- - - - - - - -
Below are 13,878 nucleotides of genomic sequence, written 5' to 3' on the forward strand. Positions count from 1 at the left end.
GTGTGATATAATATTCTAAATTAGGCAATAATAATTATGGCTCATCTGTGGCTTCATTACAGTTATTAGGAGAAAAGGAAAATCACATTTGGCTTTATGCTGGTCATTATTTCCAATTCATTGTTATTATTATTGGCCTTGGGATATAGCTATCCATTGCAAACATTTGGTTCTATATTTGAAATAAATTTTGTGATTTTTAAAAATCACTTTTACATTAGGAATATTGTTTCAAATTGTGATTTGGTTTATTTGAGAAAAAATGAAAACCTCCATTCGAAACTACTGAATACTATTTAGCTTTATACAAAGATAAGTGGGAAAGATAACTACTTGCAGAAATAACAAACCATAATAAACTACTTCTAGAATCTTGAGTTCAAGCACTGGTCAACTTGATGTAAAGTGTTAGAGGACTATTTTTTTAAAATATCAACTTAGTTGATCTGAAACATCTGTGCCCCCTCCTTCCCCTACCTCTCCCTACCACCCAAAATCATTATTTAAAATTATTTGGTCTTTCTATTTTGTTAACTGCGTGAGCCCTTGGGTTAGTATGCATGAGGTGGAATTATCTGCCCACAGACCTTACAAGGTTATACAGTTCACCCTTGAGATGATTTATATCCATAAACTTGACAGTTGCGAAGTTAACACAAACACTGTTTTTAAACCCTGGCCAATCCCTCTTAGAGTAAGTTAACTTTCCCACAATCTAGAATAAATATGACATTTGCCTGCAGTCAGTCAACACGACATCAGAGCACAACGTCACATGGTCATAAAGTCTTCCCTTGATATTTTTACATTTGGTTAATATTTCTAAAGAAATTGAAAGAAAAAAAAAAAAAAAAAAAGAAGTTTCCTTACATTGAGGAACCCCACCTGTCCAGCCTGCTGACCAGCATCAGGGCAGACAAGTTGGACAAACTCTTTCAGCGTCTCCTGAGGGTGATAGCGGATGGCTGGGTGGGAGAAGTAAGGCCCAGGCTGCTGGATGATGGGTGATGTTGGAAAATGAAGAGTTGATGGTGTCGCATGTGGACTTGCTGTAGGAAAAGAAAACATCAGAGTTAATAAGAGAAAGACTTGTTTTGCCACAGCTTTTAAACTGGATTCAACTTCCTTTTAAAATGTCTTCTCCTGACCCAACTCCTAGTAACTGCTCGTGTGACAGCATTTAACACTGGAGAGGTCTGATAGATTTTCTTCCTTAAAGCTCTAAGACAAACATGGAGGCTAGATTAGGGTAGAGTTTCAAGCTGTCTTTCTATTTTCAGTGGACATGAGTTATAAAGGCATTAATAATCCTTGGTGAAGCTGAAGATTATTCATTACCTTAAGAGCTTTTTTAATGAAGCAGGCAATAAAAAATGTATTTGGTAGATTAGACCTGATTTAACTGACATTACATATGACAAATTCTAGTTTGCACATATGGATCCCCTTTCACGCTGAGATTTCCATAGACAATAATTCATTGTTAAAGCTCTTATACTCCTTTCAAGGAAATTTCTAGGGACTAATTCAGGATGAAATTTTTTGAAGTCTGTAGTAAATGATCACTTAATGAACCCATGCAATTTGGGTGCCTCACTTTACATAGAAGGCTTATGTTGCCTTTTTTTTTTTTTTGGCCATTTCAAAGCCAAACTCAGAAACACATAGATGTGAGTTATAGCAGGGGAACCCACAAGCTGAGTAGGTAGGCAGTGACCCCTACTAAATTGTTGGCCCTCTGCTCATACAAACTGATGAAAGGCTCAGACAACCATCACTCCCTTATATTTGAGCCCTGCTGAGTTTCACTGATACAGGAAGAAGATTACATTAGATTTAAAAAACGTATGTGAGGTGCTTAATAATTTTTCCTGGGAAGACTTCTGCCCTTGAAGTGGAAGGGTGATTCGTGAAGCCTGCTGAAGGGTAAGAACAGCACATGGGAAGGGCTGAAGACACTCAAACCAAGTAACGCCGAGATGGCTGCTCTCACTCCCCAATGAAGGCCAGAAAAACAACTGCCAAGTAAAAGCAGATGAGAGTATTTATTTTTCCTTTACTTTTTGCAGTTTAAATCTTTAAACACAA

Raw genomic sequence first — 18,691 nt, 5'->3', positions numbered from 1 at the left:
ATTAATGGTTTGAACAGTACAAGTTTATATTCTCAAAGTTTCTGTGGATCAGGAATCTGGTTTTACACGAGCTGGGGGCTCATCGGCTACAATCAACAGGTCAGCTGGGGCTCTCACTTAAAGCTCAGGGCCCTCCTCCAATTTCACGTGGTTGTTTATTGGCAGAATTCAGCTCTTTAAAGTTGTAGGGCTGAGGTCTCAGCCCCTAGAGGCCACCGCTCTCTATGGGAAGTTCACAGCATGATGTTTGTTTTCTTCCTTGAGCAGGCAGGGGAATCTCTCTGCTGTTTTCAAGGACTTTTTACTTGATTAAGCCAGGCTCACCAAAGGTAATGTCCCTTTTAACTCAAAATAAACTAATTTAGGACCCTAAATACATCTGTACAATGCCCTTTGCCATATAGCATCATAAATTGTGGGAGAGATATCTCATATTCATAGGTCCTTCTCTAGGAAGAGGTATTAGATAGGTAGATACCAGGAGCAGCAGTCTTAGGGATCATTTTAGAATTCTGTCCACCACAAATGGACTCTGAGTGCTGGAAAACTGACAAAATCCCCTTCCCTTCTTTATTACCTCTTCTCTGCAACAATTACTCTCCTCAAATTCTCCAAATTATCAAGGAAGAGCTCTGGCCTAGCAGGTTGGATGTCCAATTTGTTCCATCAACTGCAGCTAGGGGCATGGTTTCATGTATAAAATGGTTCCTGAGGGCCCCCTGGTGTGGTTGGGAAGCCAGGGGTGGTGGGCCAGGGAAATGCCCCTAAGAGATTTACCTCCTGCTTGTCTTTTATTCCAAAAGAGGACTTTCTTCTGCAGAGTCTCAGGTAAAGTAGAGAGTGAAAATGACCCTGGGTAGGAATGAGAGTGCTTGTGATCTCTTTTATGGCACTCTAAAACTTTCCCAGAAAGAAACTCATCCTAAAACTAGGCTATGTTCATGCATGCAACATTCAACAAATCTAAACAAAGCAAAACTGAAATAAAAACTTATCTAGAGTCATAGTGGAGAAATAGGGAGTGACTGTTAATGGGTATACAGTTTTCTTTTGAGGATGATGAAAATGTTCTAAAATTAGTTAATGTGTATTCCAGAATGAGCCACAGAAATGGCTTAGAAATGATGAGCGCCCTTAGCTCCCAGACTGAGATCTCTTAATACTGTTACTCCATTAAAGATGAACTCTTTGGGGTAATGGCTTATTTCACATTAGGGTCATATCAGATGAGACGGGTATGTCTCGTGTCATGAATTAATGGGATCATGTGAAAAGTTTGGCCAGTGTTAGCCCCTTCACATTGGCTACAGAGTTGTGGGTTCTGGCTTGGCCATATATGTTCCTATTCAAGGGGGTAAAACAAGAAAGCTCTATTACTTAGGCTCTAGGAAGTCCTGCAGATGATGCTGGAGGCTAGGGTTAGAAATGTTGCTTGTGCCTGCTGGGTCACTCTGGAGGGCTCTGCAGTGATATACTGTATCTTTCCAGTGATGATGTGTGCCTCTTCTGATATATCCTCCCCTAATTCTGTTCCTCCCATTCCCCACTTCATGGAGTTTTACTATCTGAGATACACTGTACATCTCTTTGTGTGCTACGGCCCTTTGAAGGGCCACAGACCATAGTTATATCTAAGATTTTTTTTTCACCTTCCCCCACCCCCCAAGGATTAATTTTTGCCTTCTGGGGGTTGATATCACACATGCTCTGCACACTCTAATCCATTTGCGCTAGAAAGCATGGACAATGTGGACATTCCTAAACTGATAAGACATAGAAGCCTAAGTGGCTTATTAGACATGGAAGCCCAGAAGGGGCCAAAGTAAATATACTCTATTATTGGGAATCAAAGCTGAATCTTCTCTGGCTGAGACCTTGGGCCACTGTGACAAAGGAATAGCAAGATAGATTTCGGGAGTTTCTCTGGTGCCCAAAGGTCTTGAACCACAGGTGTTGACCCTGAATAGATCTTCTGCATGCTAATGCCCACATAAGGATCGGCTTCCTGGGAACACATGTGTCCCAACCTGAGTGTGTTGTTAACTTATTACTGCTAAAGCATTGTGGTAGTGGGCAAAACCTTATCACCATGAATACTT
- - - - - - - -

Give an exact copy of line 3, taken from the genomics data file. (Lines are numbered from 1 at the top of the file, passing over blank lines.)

Raw genomic sequence first — 18,691 nt, 5'->3', positions numbered from 1 at the left: